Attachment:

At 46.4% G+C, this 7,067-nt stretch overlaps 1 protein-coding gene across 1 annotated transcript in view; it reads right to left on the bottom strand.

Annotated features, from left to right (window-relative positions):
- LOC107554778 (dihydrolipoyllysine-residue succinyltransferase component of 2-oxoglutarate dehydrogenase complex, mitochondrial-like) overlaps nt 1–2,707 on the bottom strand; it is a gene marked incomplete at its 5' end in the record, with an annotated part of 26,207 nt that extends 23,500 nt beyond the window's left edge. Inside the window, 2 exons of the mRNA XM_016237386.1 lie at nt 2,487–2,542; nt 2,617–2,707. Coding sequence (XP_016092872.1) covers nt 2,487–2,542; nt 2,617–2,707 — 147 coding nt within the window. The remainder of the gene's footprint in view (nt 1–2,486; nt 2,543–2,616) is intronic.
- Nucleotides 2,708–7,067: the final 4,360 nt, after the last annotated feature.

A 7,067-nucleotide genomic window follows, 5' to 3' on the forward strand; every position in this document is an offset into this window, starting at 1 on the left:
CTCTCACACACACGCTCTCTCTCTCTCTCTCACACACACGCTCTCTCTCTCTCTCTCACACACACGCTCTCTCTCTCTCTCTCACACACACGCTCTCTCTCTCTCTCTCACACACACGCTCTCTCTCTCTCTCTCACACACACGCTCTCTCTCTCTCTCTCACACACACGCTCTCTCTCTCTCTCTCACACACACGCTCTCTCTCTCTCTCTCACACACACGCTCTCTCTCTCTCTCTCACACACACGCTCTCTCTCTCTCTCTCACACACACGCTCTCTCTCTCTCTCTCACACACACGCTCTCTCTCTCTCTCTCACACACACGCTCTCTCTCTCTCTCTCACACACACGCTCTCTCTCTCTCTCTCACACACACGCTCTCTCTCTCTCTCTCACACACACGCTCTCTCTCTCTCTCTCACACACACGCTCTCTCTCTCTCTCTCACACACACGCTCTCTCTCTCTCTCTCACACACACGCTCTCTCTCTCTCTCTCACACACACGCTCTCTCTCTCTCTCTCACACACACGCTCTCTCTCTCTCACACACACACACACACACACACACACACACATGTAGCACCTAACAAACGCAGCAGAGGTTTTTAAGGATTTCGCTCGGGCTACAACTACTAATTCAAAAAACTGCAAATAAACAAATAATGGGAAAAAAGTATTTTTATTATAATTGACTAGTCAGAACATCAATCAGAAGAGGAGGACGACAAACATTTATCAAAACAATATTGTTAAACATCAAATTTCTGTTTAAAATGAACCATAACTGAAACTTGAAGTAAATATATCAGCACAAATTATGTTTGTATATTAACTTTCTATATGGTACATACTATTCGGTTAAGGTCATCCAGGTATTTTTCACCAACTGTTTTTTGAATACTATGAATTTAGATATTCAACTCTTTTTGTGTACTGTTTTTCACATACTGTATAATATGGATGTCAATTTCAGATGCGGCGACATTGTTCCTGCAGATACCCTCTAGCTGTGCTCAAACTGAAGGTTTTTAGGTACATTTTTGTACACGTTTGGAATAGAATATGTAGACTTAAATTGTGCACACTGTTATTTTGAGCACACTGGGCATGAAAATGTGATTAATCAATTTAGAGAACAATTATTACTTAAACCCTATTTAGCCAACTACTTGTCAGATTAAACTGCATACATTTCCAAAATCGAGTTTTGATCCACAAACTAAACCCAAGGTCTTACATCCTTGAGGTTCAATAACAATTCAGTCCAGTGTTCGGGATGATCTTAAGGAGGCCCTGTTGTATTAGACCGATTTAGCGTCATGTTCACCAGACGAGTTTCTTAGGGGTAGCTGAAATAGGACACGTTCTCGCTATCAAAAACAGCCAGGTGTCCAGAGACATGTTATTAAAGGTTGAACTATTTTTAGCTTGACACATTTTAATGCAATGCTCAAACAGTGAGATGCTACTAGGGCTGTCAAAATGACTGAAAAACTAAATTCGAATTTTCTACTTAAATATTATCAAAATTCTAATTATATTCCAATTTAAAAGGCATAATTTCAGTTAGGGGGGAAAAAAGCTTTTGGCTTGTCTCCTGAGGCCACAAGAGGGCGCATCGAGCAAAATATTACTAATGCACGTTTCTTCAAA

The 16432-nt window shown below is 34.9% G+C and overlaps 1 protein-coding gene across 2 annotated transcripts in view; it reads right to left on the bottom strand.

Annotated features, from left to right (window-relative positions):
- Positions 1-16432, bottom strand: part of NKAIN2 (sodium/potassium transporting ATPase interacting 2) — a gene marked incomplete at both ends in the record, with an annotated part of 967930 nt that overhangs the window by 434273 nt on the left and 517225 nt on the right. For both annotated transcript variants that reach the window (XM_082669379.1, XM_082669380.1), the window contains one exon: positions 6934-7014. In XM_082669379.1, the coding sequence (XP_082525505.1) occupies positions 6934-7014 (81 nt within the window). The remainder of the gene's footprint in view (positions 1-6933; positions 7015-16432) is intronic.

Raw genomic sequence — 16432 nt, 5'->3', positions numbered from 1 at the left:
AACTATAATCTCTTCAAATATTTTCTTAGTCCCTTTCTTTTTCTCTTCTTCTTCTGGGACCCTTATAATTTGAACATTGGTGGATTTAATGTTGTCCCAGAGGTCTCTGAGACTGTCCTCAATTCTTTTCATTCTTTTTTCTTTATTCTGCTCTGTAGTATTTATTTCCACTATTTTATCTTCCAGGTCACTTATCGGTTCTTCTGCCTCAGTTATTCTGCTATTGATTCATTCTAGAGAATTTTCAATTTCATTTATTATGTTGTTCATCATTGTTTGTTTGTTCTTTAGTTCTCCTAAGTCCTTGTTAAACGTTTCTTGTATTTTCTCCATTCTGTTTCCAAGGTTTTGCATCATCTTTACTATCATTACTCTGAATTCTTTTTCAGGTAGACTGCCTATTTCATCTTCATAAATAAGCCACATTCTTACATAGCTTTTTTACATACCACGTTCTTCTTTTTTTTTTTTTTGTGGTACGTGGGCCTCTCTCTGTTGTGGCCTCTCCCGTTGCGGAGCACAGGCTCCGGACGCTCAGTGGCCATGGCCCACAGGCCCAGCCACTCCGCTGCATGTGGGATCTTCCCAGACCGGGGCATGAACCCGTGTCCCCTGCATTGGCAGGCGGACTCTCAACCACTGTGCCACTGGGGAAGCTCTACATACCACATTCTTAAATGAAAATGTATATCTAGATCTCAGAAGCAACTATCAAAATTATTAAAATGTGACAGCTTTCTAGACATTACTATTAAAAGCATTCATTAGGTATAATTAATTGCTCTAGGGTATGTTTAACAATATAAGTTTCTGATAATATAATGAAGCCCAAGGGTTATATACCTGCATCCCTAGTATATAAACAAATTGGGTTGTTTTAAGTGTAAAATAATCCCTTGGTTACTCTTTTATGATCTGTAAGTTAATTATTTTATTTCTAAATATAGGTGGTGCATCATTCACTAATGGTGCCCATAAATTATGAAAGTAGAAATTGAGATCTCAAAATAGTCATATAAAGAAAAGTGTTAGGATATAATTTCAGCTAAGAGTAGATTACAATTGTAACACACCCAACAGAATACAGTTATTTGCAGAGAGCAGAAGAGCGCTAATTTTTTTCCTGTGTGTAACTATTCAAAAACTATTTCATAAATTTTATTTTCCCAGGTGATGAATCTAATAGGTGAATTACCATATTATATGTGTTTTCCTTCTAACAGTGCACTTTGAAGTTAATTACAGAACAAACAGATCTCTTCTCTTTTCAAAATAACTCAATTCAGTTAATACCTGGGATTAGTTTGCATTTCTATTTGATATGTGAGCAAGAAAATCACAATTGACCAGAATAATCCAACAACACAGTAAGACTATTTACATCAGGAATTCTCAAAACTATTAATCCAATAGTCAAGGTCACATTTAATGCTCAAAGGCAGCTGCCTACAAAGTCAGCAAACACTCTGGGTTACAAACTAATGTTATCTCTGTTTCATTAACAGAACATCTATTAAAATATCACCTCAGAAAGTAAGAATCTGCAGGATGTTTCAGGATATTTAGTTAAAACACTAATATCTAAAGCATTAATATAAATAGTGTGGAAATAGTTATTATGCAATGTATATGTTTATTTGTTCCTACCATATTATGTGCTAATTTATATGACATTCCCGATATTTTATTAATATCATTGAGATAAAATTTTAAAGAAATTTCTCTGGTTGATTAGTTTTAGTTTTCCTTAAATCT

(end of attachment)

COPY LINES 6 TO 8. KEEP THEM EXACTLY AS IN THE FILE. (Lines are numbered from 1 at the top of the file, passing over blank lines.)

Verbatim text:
CTCTCACACACACGCTCTCTCTCTCTCTCTCACACACACGCTCTCTCTCTCTCTCTCACACACACGCTCTCTCTCTCTCTCTCACACACACGCTCTCTCTCTCTCTCTCACACACACGCTCTCTCTCTCTCTCTCACACACACGCTCTCTCTCTCTCTCTCACACACACGCTCTCTCTCTCTCTCTCACACACACGCTCTCTCTCTCTCTCTCACACACACGCTCTCTCTCTCTCTCTCACACACACGCTCTCTCTCTCTCTCTCACACACACGCTCTCTCTCTCTCTCTCACACACACGCTCTCTCTCTCTCTCTCACACACACGCTCTCTCTCTCTCTCTCACACACACGCTCTCTCTCTCTCTCTCACACACACGCTCTCTCTCTCTCTCTCACACACACGCTCTCTCTCTCTCTCTCACACACACGCTCTCTCTCTCTCTCTCACACACACGCTCTCTCTCTCTCTCTCACACACACGCTCTCTCTCTCTCTCTCACACACACGCTCTCTCTCTCTCTCTCACACACACGCTCTCTCTCTCTCACACACACACACACACACACACACACACACATGTAGCACCTAACAAACGCAGCAGAGGTTTTTAAGGATTTCGCTCGGGCTACAACTACTAATTCAAAAAACTGCAAATAAACAAATAATGGGAAAAAAGTATTTTTATTATAATTGACTAGTCAGAACATCAATCAGAAGAGGAGGACGACAAACATTTATCAAAACAATATTGTTAAACATCAAATTTCTGTTTAAAATGAACCATAACTGAAACTTGAAGTAAATATATCAGCACAAATTATGTTTGTATATTAACTTTCTATATGGTACATACTATTCGGTTAAGGTCATCCAGGTATTTTTCACCAACTGTTTTTTGAATACTATGAATTTAGATATTCAACTCTTTTTGTGTACTGTTTTTCACATACTGTATAATATGGATGTCAATTTCAGATGCGGCGACATTGTTCCTGCAGATACCCTCTAGCTGTGCTCAAACTGAAGGTTTTTAGGTACATTTTTGTACACGTTTGGAATAGAATATGTAGACTTAAATTGTGCACACTGTTATTTTGAGCACACTGGGCATGAAAATGTGATTAATCAATTTAGAGAACAATTATTACTTAAACCCTATTTAGCCAACTACTTGTCAGATTAAACTGCATACATTTCCAAAATCGAGTTTTGATCCACAAACTAAACCCAAGGTCTTACATCCTTGAGGTTCAATAACAATTCAGTCCAGTGTTCGGGATGATCTTAAGGAGGCCCTGTTGTATTAGACCGATTTAGCGTCATGTTCACCAGACGAGTTTCTTAGGGGTAGCTGAAATAGGACACGTTCTCGCTATCAAAAACAGCCAGGTGTCCAGAGACATGTTATTAAAGGTTGAACTATTTTTAGCTTGACACATTTTAATGCAATGCTCAAACAGTGAGATGCTACTAGGGCTGTCAAAATGACTGAAAAACTAAATTCGAATTTTCTACTTAAATATTATCAAAATTCTAATTATATTCCAATTTAAAAGGCATAATTTCAGTTAGGGGGGAAAAAAGCTTTTGGCTTGTCTCCTGAGGCCACAAGAGGGCGCATCGAGCAAAATATTACTAATGCACGTTTCTTCAAA

The 16432-nt window shown below is 34.9% G+C and overlaps 1 protein-coding gene across 2 annotated transcripts in view; it reads right to left on the bottom strand.

Annotated features, from left to right (window-relative positions):